It is a multifactorial disease related to age, sex, geographical location, and dietary factors.[5] Despite the technological advancement in pathophysiology and treatment of urinary stones such as endoscopic stone removal and extracorporeal shock wave lithotripsy, there is an incomplete cure in many of the cases of clinical therapy.[6] The surgical procedures for removing urinary stones are costly, and recurrence rate is a common issue. Thus, to study dietary agents for preventing the formation of new and recurrent stones would be of great interest.

A meta-analysis report revealed increased consumption of water, tea, and alcohol may reduce the risk of kidney stone formation.[7] Tea is the second-most consumed beverage after water. Green, oolong, and black teas are obtained from the leaves of the same plant (Camellia sinensis) but differ in processing method used while manufacturing. Green tea is the least oxidized form, whereas oolong tea and black tea are partially and maximally oxidized, respectively. The oxidation step leads to variation in the polyphenols types and content that influences the flavor and biological properties of these tea types.[8] A recent study associated green tea consumption with lower incidence of stone formation.[9] In recent years, various medical studies have proved that tea prevents various diseases such as diabetes, skin damages, obesity, oral health, prevents hair loss, protects against cardiovascular diseases, and improves insulin sensitivity.[10] Although bothin vitro andin vivo studies suggested role of green tea in the prevention of lithiasis, the studies about the effect of oolong and black teas are under-investigated. It is important to identify a dietary agent that can prevent both primary stone formation and its recurrence after therapy. Teas are commonly consumed beverages obtained from leaves of C. sinensis, depending on their processing they are categorized into minimally oxidized (green), partially oxidized (oolong), and maximally oxidized (black) form. To best of our knowledge, the present study is the first report on the comparative the efficacy of different tea types on inhibition of CaOx crystal formation employingin vitro model.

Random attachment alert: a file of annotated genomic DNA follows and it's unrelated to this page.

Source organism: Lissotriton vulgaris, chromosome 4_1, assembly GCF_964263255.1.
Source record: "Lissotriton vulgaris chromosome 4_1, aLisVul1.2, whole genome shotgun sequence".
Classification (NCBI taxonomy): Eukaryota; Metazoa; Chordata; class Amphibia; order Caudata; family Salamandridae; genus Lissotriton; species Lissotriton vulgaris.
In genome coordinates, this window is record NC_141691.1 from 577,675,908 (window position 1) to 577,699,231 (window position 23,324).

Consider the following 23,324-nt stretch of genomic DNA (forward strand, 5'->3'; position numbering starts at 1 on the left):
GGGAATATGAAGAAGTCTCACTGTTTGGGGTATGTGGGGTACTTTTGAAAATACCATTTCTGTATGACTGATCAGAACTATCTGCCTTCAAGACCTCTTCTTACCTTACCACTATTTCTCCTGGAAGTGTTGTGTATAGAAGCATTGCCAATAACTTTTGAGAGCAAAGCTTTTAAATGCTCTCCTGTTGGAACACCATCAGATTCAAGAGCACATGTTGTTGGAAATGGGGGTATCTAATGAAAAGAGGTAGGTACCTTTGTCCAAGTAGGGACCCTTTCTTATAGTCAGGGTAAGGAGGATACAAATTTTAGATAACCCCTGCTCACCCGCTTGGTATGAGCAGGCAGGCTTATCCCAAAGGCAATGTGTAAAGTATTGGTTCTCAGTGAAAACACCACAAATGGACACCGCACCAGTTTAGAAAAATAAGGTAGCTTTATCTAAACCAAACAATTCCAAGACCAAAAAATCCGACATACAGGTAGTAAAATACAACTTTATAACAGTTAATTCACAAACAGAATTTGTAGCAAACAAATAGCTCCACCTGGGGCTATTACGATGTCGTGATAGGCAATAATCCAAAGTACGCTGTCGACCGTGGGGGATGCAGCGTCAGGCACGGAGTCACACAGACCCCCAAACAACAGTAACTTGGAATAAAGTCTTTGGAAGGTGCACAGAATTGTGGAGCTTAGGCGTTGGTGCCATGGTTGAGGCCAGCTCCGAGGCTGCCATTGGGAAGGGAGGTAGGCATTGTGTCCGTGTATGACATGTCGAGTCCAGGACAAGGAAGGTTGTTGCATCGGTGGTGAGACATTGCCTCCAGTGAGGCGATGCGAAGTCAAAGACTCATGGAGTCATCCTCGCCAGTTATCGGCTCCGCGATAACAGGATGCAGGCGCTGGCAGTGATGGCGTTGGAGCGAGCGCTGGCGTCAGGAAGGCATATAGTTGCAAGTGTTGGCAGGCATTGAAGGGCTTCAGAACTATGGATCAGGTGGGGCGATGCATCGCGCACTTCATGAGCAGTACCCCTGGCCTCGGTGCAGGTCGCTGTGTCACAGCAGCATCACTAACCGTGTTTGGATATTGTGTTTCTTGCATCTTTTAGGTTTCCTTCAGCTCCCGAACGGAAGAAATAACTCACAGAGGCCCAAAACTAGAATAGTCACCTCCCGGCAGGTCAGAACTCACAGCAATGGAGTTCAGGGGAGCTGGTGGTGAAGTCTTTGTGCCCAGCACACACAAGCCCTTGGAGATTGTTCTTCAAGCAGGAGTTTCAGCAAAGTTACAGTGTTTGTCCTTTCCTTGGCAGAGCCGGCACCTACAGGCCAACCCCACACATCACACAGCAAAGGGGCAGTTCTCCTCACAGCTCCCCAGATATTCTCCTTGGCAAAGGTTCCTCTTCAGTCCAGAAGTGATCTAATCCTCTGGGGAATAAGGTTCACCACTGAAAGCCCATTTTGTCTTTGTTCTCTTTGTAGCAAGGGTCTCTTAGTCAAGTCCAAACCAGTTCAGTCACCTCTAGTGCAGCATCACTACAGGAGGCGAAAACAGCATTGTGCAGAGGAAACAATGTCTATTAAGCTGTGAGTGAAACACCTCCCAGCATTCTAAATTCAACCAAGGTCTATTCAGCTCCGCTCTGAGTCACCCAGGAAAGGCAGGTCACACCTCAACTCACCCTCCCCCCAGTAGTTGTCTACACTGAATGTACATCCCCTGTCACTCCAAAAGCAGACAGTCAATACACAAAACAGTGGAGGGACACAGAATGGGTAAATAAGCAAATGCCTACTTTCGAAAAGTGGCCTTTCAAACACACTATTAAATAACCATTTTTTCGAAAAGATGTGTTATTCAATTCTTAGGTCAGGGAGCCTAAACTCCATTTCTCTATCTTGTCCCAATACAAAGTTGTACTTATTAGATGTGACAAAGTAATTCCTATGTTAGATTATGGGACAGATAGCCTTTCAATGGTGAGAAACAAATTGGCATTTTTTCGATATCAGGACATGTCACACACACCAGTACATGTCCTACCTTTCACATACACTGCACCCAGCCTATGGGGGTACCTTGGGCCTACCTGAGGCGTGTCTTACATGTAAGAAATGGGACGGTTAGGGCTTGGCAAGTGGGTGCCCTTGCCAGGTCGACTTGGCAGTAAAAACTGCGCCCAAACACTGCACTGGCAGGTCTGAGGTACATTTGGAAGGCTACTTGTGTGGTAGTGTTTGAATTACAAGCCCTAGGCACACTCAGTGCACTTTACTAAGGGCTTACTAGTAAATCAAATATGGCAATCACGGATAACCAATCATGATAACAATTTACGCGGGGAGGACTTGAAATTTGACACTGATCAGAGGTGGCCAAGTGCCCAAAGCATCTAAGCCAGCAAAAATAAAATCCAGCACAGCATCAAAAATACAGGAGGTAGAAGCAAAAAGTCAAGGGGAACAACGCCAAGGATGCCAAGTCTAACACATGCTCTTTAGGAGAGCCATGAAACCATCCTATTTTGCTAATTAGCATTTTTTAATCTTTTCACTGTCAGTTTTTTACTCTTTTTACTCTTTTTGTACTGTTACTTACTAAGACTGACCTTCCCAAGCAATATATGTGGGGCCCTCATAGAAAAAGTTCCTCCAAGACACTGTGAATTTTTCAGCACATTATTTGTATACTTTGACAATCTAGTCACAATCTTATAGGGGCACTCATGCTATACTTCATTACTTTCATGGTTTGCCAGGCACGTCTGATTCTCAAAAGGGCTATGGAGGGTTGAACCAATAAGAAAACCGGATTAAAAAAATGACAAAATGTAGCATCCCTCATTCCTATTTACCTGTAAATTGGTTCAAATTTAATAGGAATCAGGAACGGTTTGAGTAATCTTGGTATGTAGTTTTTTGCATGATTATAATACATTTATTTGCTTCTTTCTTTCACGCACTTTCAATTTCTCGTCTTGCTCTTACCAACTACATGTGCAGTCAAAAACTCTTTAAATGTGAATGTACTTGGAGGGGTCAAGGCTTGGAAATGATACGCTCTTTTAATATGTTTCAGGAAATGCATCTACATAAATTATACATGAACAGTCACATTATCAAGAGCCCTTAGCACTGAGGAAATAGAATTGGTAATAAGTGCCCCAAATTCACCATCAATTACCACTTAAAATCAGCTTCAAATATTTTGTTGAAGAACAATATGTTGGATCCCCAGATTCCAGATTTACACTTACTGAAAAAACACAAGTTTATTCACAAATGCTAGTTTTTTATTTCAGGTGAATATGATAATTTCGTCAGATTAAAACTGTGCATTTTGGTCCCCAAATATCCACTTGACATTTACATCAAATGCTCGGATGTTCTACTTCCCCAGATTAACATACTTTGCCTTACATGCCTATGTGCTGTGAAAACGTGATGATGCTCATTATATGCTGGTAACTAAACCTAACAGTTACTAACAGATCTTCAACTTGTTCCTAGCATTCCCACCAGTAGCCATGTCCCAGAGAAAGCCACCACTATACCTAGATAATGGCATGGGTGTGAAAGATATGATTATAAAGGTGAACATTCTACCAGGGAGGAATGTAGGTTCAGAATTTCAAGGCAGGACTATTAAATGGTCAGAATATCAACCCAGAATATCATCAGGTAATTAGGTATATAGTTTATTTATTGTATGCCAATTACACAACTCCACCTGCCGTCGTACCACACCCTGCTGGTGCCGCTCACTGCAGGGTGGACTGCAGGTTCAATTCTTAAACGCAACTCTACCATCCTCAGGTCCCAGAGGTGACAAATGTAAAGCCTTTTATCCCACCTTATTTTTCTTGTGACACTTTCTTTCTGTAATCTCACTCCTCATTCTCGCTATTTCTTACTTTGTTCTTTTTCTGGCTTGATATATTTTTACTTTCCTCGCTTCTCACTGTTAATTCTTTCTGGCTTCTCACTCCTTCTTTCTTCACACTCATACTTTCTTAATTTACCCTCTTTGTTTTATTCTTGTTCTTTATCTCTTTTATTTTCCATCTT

Materials and Methods Top


The chemicals used in this study were of analytical grade, procured from HiMedia Lab. Pvt. Ltd., Mumbai, India. Cystone (Himalaya Drug Company, Bengaluru) a polyherbal drug was purchased from a local chemist shop.

Preparation of tea

The green tea (Batch No. 6011), oolong tea (Batch No. 5091), and black tea (Batch No. 6011) were purchased in the form of 50 g packets containing loose leaf tea from Bud White Teas Pvt. Ltd., Delhi, India. Tea extract was prepared by soaking 2 g of tea in 100 ml of hot water maintained at 90–95°C on heating mantle for 5 min.[11] The aqueous extracts were filtered with Whatman filter paper, allowed to cool to room temperature and are stored at 4°C.

In vitro nucleation assay

In vitro CaOx was prepared to assess the nucleation inhibition capacity of the plant extract.[12] A solution of calcium chloride (5 mM) and sodium oxalate (7.5 mM) was prepared in Tris (0.05 M) and NaCl (0.15 M). The solution was kept at 37°C, and pH 6.5 was maintained. 0.95 ml of calcium chloride was taken in several test tubes in which varying concentration of tea types were added. Cystone was used as standard drug with same concentration as that of teas. The addition of 0.95 ml of sodium oxalate-initiated nucleation that was measured spectrophotometrically at 620 nm after 30 min of incubation period using the formula mentioned below

Where control is without any inhibitor and test includes inhibitor.